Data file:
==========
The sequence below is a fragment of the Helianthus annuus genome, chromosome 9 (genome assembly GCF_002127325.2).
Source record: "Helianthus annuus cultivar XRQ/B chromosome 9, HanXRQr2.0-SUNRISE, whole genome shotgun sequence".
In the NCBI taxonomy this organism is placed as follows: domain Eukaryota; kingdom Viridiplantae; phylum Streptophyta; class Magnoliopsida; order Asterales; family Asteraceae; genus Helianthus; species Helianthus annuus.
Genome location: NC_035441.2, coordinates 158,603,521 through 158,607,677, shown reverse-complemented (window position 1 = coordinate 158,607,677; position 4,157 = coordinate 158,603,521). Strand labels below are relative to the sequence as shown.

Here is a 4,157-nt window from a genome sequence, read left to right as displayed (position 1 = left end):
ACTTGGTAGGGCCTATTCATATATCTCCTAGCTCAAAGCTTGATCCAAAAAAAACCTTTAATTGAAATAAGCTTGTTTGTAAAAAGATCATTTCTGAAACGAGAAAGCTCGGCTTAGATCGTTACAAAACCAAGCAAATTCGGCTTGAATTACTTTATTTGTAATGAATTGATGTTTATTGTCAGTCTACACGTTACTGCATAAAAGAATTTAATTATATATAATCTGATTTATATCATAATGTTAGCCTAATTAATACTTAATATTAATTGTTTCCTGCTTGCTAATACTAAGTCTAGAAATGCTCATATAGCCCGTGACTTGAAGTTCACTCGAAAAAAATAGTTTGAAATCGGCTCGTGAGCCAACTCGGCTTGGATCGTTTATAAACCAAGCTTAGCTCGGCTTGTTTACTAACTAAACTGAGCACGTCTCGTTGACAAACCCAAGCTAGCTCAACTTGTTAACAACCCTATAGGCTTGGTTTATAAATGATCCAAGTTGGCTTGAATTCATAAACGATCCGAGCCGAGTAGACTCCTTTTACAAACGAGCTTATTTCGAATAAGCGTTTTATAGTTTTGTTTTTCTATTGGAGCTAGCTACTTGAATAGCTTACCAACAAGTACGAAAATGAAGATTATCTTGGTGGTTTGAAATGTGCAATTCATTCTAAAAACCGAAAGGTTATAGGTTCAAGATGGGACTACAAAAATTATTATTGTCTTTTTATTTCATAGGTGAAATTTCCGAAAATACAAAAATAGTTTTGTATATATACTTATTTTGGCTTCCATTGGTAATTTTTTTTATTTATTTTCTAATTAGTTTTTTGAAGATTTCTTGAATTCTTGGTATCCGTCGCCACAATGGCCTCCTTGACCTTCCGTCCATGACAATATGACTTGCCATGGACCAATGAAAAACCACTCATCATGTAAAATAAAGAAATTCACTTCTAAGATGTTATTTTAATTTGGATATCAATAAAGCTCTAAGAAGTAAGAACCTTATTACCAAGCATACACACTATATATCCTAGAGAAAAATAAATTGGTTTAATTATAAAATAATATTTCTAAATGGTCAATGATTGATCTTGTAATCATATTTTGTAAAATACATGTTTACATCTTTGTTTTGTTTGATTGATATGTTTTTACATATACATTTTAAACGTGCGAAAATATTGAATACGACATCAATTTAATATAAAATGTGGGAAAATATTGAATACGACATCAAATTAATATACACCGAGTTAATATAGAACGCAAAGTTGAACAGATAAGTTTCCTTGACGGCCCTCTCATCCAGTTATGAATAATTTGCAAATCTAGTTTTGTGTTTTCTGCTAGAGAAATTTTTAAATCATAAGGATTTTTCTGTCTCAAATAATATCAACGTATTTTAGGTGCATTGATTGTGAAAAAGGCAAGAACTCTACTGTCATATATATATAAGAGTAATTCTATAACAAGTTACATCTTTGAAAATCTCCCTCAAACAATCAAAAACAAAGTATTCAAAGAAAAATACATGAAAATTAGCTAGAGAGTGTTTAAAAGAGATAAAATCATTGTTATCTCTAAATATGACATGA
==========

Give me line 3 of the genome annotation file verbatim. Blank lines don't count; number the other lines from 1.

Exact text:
In the NCBI taxonomy this organism is placed as follows: domain Eukaryota; kingdom Viridiplantae; phylum Streptophyta; class Magnoliopsida; order Asterales; family Asteraceae; genus Helianthus; species Helianthus annuus.